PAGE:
Suit against accreditation fees dismissed
The Human Rights Court has dismissed a suit brought before it by the International Standards Journalist Association (ISJA) which was challenging the Electoral Commission’s (EC) decision to charge journalists fees for accreditation to cover this year’s general elections.
According to the ruling by Justice Gifty Adjei Addo, the plaintiffs failed to come through the right process in bringing their suit before the court.
The court further awarded a cost of three thousand cedis against the Association.
The ISJ has subsequently filed a new suit this time coming by an application instead of a writ of summons.
The International Standards Journalists Association (ISJA), in the suit filed at the Human Rights Division of the Accra High Court, argued that the move by the EC was a breach of the fundamental human rights of the journalists to vote.
According to them, the right to vote “includes the right to know whether the EC had acted properly throughout, at all material times.”
“The right to transparency of election management is not the preserve of political parties or candidates but it is the right of every voter in Ghana,” the association argued.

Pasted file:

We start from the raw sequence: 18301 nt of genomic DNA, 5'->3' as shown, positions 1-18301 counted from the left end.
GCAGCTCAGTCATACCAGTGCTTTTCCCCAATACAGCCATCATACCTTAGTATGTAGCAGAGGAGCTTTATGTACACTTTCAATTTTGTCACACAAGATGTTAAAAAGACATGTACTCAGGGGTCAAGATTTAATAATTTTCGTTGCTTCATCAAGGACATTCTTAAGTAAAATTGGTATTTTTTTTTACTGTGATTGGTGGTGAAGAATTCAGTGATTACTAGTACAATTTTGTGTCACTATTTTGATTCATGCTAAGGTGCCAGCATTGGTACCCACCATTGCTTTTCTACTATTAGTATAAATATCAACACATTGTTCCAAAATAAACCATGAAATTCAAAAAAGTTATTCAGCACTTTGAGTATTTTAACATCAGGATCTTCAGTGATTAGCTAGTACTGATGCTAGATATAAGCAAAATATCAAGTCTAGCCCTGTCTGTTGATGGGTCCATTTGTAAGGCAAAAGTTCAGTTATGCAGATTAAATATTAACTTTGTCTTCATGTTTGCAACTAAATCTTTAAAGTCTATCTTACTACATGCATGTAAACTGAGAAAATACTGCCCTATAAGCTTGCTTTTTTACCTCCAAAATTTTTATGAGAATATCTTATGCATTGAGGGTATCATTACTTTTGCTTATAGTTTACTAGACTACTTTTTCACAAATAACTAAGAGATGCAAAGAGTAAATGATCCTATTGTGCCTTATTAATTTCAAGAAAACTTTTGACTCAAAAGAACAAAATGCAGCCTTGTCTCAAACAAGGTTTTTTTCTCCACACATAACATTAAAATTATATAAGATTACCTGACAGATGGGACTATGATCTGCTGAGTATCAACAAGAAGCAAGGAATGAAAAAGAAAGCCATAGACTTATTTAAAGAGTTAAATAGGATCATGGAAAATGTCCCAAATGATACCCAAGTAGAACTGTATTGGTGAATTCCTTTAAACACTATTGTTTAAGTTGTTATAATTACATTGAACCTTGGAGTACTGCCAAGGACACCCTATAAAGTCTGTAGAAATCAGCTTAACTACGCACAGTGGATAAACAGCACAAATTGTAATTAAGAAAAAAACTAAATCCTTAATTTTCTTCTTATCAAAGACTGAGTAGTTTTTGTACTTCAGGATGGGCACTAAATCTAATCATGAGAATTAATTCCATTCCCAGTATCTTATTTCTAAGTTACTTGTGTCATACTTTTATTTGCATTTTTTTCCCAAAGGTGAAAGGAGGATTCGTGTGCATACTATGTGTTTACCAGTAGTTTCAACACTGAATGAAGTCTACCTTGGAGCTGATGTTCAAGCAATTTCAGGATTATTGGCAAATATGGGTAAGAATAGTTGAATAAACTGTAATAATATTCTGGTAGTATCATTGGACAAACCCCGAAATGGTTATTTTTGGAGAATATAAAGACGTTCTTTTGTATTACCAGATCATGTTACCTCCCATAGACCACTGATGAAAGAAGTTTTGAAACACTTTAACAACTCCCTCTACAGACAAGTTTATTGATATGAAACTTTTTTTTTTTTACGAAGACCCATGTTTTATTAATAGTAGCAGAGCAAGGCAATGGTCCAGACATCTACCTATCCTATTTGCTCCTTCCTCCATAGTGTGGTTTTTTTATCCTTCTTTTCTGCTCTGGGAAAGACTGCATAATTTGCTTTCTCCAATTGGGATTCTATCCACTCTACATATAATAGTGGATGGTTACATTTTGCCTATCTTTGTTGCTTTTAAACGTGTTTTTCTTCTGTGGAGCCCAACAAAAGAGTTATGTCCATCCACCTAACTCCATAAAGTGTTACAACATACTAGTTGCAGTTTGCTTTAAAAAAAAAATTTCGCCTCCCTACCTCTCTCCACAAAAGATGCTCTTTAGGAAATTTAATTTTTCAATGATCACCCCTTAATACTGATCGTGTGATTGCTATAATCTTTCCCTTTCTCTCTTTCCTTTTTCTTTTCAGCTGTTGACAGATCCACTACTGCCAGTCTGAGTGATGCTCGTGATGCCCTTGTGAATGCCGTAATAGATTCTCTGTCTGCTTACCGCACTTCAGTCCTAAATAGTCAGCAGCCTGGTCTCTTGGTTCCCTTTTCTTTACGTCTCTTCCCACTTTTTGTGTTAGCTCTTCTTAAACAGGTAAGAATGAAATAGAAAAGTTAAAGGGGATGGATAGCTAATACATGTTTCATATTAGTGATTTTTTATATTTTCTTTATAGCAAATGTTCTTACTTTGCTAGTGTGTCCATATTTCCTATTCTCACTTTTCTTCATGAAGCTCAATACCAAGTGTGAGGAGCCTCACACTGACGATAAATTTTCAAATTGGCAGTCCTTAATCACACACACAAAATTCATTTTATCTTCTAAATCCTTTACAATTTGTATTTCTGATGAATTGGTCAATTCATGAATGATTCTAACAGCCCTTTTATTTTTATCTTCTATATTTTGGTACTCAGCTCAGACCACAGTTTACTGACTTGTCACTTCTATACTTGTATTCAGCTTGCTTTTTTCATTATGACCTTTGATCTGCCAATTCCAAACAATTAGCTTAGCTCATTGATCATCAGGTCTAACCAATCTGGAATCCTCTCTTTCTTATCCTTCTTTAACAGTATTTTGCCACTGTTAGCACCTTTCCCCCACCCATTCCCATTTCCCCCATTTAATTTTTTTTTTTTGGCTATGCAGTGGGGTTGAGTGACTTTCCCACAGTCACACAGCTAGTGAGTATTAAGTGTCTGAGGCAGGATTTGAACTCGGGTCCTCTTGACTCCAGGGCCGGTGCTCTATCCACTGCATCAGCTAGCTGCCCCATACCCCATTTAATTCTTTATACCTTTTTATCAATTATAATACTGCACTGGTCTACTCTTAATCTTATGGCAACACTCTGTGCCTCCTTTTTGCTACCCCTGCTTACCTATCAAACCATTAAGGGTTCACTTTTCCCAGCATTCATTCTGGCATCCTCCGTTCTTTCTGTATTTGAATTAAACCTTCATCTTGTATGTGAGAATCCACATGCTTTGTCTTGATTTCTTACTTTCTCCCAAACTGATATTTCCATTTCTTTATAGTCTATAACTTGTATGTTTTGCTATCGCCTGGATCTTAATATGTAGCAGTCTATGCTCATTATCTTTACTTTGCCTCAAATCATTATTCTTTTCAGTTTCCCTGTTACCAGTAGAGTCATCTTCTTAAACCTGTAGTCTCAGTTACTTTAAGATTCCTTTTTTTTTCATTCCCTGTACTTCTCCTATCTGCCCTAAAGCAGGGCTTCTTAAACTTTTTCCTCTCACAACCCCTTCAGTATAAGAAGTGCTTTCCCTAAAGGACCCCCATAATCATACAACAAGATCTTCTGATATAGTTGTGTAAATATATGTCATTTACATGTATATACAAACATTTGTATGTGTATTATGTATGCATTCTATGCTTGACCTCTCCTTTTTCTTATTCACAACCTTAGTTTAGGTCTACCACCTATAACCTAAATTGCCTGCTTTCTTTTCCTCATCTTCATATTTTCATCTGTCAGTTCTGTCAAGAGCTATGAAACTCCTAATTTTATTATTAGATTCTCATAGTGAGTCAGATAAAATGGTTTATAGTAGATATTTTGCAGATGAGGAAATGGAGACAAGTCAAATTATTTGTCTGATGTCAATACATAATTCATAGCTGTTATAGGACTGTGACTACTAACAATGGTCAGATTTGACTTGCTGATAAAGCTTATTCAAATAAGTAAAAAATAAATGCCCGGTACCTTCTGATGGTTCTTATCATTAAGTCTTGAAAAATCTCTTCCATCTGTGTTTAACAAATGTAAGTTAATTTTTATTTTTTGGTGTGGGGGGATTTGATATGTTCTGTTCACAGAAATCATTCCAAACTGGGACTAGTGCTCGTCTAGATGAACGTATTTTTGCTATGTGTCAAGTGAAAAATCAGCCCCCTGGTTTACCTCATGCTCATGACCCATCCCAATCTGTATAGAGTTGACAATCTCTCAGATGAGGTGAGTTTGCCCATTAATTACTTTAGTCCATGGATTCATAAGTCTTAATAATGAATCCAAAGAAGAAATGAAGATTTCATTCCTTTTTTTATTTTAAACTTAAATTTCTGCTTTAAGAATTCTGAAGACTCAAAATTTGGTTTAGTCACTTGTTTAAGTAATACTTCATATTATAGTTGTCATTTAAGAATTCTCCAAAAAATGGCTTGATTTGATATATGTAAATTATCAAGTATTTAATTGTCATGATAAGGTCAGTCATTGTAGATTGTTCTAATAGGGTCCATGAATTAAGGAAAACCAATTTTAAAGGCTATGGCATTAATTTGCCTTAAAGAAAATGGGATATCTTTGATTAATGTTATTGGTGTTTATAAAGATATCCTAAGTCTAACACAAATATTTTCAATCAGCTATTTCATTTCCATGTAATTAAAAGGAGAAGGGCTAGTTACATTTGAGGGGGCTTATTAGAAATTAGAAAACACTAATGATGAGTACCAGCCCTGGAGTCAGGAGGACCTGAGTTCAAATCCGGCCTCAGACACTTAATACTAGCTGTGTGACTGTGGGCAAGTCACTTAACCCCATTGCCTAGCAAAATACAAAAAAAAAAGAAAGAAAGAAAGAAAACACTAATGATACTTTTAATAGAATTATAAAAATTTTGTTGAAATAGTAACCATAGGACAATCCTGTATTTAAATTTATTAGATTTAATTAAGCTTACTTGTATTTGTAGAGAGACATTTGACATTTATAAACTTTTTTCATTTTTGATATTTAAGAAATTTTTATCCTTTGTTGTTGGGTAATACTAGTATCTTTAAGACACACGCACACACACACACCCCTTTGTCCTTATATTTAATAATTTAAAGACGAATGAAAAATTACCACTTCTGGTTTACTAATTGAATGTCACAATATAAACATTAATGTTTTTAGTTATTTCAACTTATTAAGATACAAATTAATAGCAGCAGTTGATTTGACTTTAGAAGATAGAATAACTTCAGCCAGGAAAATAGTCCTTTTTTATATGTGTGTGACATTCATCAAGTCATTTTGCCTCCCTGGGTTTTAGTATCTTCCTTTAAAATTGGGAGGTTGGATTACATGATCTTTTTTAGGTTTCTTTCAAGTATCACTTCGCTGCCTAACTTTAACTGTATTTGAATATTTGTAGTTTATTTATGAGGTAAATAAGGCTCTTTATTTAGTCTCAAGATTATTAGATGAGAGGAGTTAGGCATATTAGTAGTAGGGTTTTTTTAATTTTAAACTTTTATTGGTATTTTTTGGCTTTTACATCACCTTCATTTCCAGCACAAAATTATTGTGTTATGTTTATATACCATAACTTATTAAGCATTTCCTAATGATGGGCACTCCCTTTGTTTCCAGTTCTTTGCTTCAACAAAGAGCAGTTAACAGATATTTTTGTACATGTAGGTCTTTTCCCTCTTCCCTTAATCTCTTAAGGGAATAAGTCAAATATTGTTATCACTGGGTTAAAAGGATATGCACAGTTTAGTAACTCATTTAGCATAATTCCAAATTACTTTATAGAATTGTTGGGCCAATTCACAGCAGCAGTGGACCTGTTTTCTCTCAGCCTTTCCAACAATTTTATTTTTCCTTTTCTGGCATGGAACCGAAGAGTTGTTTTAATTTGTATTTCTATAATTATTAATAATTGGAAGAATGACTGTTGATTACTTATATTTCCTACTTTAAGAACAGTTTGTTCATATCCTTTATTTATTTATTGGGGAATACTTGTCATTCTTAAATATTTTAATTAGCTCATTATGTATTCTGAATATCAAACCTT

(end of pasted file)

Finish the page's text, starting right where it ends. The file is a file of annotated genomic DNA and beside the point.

The group, in their earlier statement of claim wondered why the EC decided to charge accreditation fees when “non- Ghanaian journalists approved by the Commission to cover the election have not been asked to pay money to as a condition of for the issuing of accreditation tags.”
The group further argued that “every citizen who votes is entitled to supervise the Electoral Commission in order to ensure transparency, credibility, legitimacy, legality and correctness of election processes and outcomes.”
“That right cannot be exercised by every citizen because of illiteracy, old age, sickness, the inconvenience of the greatest majority and the sheer volume of numbers as compared to the limited spaces available at the Commission,” it added.
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